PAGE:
• /iː/ is pronounced closer, tenser, and sometimes shorter than usual. Some advanced speakers might over-compensate for the length with a diphthong like [ëi].[30]
  • /ʌ/ is replaced by [ʉ]. Spelling might cause confusion with /ɒ/ in words like wonder, nothing and lovely.[29]
  • British English /ɒ/ is replaced by [ɔ].[30]
  • British English /ɜː/ is replaced by the sequence in Dutch /ør/, with significant lip-rounding and r-insertion.[31]
  • /eɪ/ is replaced by [eː].[29]
  • /əʊ/ is replaced by [oː]. More advanced speakers might use the Dutch diphthong [eːu].[29]
  • /aɪ/ tends to be overly long before fortis consonants, giving the impression of a following lenis consonant.[29]

French edit

  • Because of the phonetic differences between English and French rhotics, speakers may perceive English /r/, allophonically labialized to [ɹʷ], as /w/-like and have trouble distinguishing between /r/ and /w/.[32]
  • French speakers have difficulty with /h/ and many delete it, as most French dialects do not have this sound.[33]
  • French speakers have difficulty with dental fricatives /θ/ and /ð/ (since these sounds do not exist in French). In France they may be pronounced as /s/ and /z/,[34] while in Quebec, Canada, the usual substitution is /t/ and /d/.[35]
  • Speakers tend not to make a contrast between /ɪ/ (as in ship) and /iː/. (as in sheep).[34]

German edit

  • Speakers may not velarize /l/ in coda positions as most native speakers do.[4]
  • German has a smaller pitch range, less consonant cluster reduction, and less vowel reduction.[36]
  • German features terminal devoicing, which is often carried over to English (creating homophones in cub/cup, had/hat, etc.)[37][38]
  • German features neither /ð/ ("the") nor /θ/ ("think"), and both are often realised as either /s/ or /f/ (think/sink, thought/fought, etc.)[37][39]
  • German speakers tend to realise /w/ (written ⟨w⟩ in English) as [v] (also written ⟨w⟩ in German) when speaking English.[37][38]
  • The German /r/ is realised differently from the English /r/. Whereas in the former case the tongue touches the uvula, in the latter case it does not.[37]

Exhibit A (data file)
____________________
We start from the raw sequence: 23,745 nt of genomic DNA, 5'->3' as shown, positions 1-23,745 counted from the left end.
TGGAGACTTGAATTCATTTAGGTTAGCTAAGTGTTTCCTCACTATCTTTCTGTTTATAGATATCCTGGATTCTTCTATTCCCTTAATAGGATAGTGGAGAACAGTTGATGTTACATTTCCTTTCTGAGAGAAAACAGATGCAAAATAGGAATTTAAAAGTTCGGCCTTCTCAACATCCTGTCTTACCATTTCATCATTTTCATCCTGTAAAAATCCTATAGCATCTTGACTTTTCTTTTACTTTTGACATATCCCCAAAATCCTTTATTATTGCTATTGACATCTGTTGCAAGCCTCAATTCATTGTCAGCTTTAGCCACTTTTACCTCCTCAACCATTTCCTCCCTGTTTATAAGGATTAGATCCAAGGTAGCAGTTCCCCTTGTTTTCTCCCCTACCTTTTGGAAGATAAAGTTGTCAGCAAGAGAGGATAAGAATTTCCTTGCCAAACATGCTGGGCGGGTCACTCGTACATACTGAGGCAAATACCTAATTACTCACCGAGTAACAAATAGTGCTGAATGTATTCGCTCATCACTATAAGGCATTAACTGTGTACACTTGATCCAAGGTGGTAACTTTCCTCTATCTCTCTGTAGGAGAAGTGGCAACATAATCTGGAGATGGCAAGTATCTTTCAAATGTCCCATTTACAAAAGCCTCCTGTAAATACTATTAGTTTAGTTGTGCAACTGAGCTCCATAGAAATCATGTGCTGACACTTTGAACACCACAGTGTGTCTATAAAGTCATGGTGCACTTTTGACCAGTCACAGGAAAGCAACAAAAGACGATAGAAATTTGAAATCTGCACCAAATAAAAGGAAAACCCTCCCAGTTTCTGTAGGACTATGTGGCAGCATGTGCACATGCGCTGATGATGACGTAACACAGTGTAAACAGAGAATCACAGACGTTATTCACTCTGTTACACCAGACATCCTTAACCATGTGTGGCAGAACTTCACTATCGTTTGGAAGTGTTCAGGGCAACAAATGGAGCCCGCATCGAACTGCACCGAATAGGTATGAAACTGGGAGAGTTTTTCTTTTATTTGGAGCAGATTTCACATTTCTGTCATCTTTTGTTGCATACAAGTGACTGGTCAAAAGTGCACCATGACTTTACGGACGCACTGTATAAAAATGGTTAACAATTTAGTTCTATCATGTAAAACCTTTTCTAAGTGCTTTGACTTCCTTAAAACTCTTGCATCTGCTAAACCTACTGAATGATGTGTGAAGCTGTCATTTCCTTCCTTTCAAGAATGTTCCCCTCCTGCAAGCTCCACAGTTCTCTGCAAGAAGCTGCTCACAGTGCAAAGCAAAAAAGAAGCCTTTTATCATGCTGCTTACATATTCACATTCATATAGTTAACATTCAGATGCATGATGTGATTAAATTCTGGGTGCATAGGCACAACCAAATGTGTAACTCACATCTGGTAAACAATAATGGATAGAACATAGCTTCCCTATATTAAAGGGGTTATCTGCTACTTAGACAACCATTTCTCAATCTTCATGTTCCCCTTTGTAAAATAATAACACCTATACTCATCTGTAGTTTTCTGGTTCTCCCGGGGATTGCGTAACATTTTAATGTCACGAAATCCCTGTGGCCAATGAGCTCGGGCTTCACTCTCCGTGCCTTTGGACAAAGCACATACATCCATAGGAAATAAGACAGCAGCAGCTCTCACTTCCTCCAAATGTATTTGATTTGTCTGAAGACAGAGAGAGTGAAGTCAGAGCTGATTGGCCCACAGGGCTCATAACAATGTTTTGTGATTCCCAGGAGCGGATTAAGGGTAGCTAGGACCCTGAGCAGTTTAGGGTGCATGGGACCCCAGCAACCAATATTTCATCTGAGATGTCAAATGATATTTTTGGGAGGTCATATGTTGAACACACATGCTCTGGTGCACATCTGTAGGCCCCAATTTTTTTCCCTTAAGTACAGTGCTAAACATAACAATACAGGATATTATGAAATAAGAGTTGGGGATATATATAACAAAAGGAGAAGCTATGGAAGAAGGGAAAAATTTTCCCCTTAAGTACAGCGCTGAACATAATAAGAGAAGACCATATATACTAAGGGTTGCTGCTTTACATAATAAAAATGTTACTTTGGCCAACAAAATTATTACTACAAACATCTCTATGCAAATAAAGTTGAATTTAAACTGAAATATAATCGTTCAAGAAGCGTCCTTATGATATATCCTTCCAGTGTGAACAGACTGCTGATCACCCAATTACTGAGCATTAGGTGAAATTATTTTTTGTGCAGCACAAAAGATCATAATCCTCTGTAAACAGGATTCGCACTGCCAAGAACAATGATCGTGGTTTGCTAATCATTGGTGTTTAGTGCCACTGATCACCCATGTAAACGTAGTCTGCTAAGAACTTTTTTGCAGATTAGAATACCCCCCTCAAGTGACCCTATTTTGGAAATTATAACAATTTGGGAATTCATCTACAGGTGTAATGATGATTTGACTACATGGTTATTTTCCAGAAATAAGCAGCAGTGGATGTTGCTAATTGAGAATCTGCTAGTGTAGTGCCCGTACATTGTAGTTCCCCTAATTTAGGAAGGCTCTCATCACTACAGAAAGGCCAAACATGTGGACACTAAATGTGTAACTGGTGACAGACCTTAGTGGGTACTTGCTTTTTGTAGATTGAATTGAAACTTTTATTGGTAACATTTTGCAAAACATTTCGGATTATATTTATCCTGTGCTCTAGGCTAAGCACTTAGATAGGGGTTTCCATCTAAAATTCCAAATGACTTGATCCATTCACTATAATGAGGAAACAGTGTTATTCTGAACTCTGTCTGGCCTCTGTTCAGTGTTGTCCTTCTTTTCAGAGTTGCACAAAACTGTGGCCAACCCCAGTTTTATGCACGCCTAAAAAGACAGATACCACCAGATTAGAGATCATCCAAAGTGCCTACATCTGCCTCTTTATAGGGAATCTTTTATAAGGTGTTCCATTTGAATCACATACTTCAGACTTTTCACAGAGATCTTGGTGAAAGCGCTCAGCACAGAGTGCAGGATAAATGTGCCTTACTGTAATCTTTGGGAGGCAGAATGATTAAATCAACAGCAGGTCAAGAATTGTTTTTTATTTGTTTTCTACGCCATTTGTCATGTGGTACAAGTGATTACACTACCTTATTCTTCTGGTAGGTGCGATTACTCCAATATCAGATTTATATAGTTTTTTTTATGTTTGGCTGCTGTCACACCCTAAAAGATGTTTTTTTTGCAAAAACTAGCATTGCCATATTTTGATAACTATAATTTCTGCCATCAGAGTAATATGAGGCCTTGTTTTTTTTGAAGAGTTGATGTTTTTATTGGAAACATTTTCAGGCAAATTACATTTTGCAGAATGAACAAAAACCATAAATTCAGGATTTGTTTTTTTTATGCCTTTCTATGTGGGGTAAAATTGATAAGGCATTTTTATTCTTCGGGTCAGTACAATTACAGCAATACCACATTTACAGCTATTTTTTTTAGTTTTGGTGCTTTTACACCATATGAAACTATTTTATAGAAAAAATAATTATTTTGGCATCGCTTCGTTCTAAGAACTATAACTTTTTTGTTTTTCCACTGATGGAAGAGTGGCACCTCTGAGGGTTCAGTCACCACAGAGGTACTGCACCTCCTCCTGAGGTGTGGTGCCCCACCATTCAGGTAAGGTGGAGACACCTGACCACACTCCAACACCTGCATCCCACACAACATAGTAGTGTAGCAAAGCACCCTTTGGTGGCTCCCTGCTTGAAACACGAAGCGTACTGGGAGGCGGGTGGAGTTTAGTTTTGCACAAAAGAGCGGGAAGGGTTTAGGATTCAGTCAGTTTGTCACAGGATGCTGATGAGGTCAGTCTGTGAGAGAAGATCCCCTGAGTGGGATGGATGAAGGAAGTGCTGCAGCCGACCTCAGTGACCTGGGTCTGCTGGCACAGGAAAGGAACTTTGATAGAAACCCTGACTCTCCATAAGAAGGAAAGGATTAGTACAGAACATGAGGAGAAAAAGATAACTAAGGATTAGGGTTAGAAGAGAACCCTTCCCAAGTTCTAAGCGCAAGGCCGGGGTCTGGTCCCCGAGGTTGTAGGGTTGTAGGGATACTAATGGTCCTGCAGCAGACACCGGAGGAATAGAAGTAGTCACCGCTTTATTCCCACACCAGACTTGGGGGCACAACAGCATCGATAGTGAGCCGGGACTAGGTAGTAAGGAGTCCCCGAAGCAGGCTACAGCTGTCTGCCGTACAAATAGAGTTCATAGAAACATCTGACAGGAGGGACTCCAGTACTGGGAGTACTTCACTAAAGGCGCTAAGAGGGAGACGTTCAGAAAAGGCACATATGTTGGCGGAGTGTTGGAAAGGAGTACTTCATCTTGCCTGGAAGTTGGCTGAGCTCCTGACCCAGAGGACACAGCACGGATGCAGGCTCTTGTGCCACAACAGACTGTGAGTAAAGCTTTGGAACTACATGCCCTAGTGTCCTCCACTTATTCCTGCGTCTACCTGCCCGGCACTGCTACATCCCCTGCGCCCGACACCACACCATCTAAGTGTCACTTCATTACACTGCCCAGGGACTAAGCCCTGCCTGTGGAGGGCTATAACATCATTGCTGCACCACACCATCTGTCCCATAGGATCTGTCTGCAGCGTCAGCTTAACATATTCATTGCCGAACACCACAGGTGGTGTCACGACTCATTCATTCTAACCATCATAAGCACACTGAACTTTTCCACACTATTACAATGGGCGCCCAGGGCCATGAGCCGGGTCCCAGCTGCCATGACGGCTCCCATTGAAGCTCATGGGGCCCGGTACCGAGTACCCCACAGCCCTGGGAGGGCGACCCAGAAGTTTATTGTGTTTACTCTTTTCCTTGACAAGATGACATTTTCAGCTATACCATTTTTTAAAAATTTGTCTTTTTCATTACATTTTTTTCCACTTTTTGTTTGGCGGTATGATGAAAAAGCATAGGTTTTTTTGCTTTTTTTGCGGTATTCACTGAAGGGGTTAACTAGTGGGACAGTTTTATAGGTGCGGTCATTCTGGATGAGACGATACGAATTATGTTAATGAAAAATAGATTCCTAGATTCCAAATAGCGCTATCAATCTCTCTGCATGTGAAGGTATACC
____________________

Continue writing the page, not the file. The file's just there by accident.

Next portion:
Greek edit

Hebrew edit

  • The lack of discrimination in Hebrew between tense and lax vowels makes correctly pronouncing English words such as hit/heat and cook/kook difficult.[42]
  • The dental fricatives /ð/ (as in "the") and /θ/ (as in "think") are often mispronounced.[42]
  • Hebrew speakers may confuse /w/ and /v/.[42]
  • In Hebrew, word stress is usually on the last (ultimate) or penultimate syllable of a word; speakers may carry their stress system into English, which has a much more varied stress system.[42] Hebrew speakers may also use Hebrew intonation patterns which mark them as foreign speakers of English.[42]

Hungarian edit

  • The dental fricatives /θ/ and /ð/ may be realised as [s̻] and [] respectively.[43]
  • Since Hungarian lacks the phoneme /w/, many Hungarian speakers substitute /v/ for /w/ when speaking in English. A less frequent practice is hypercorrection: substituting /w/ for /v/ in instances where the latter is actually correct.[44]
  • In Hungarian phonology, in obstruent clusters, retrograde voicing assimilation occurs,[45] so voiced consonants change to their voiceless counterparts if a voiceless consonant follows them and voiceless consonants change to their voiced counterparts if a voiced consonant follows them. While in English, it's the other way around. e.g. pronouncing dropped as [d r ɔ́ b d] instead of [d r ɔ́ p t][46]

Italian edit

Studies on Italian speakers' pronunciation of English revealed the following characteristics:[47][48]

  • Tendency to realise /ŋ/ as ɡ] ("singer" rhymes with "finger") or as [n] because Italian [ŋ] is an allophone of /n/ before velar stops.
  • Difficulty with English vowels
    • /ɪ/ and // are pronounced [i] (ship and sheep are homophones);
    • /æ/ (in certain words) and /ɛ/ are pronounced [ɛ] (bad and bed are homophones);[49]
    • /æ/ (in certain words), /ʌ/, and /ɑː/ are pronounced [a] (bat, but, and bath are homophones);[50]
    • /ʊ/ and // are pronounced [u] (cook and kook are homophones);
    • Speakers tend to have little difficulty with /ɒ/, though some might pronounce it as [ɑ] or [a]).
    • The pronunciation of /ɔː/, /əʊ/, and /oʊ/ are variable, pronounced as [o] or [ɒ].[51]
  • The /əl/ sequence in words like bottle is realized as [ʌl], [ɒl], or [ʊl].